AccessLex seeks to increase diversity under new program

While law schools are becoming more diverse, some contend that they aren’t as diverse as they should be.

The problem? Many students who want to be lawyers come from backgrounds that don’t give them the same launching pad — access to good schools and rigorous LSAT prep — that students from more affluent backgrounds have. 

They don’t pass muster when it comes to traditional measuring sticks, such as grade point average and LSAT scores. And the legal profession is the poorer for it, says Aaron Taylor, executive drector of the AccessLex Center for Legal Education Excellence

His organization wants to change that.

AccessLex is introducing an innovative new program called LexScholars, which is to help underrepresented students get key, robust support to give them a better shot at improving their chances.

These are young people who have a strong desire to go to law school and have qualities that would make them good lawyers, but they can’t get their foot in the door, said Taylor, the principle architect behind the concept. 

“The ‘ideal’ LexScholars participant has endured multilayered disadvantages,” he said. “And despite potential for success and a clear, demonstrated commitment to attending law school, they remain unlikely to gain admission without targeted assistance.”

The program is open to students from underrepresented racial, ethnic and socioeconomic backgrounds who need a boost to get into the nation's law schools. 

“We think there is untapped talent in that group,” Taylor said.

The LexScholar program will kick off with about 250 students who will have access to various resources, including LSAT preparation, law school admission counseling, financial education, wellness training and writing skills development.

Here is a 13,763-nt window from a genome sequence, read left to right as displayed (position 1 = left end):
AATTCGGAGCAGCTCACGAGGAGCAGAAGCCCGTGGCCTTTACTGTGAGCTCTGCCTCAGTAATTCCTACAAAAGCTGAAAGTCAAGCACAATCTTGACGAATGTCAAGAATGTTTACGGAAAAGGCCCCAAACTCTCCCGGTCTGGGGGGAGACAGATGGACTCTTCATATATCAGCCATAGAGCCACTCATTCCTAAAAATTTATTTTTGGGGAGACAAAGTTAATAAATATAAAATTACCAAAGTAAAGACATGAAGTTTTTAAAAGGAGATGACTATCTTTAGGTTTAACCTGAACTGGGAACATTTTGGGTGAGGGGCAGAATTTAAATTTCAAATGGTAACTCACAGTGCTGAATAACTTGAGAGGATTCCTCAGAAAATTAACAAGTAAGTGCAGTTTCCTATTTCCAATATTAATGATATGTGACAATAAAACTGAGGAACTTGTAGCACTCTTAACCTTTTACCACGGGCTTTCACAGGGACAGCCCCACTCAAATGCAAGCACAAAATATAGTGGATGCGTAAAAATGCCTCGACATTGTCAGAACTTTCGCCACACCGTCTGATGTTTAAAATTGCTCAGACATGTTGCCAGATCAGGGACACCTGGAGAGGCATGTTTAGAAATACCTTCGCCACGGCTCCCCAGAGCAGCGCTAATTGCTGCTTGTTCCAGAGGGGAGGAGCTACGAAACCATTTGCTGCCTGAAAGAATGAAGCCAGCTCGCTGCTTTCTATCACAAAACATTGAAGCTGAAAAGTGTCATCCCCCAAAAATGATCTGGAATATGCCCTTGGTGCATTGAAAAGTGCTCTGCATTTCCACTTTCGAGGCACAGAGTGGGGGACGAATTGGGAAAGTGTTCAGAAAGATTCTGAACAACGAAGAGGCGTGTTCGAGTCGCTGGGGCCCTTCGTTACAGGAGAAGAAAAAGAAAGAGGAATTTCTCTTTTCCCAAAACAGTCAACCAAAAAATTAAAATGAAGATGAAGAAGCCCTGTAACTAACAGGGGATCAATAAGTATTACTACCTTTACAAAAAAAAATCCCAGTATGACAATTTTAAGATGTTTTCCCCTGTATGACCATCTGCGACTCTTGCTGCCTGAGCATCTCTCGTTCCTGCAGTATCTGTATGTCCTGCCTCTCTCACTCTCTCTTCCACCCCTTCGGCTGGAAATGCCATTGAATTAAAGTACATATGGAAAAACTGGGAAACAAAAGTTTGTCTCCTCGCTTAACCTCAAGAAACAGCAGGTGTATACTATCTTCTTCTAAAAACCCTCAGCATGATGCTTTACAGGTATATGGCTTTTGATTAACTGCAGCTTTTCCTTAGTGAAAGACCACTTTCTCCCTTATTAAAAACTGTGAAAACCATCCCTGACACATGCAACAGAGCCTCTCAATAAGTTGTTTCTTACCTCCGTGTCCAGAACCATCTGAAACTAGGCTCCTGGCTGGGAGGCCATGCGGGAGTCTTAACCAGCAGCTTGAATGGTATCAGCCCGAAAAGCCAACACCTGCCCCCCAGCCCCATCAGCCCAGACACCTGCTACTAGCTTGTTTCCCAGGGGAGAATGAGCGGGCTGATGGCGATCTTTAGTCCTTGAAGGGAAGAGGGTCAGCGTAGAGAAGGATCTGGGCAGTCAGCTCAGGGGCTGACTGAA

A smaller number, about 25 students, will get even more assistance under the program. They will be invited to attend a four-week residential program on the campus of Catholic University in Washington D.C.

The program, which is costing the nonprofit $1.5 million, is slated to run five years and help as many as 1,200 students.

There is most definitely a need, Taylor said. As many as 3,000 underrepresented students applied to law school last year and didn’t get offers, he said.

“The pool is large.”

Yes, law schools do make an effort to diversify with pipeline programs, he said. However, those efforts usually help prospective students who are more law-school ready. “Our focus is on people who law schools don’t want,” he said.

Many of these students may very well feel discouraged because they’ve been unable to jump the many hurdles to obtain law school admission. Taylor has personal experience. His best friend wanted to be a lawyer, but did poorly on the LSAT. His dream was denied.

This program offers a whole new avenue. “They’re not used to anyone taking an interest in them.”

That’s going to change.

And Taylor notes the importance of that. Such students tend to become lawyers with a mission of giving back to their communities. Law remains one of the least diverse fields and that needs to change, he said.

“Law touches everyone,” he said.

The LexScholars application will open on February 3 and close on April 1. For more information, please visit: Accesslex.org/lexscholars.

 

 

 

 

 

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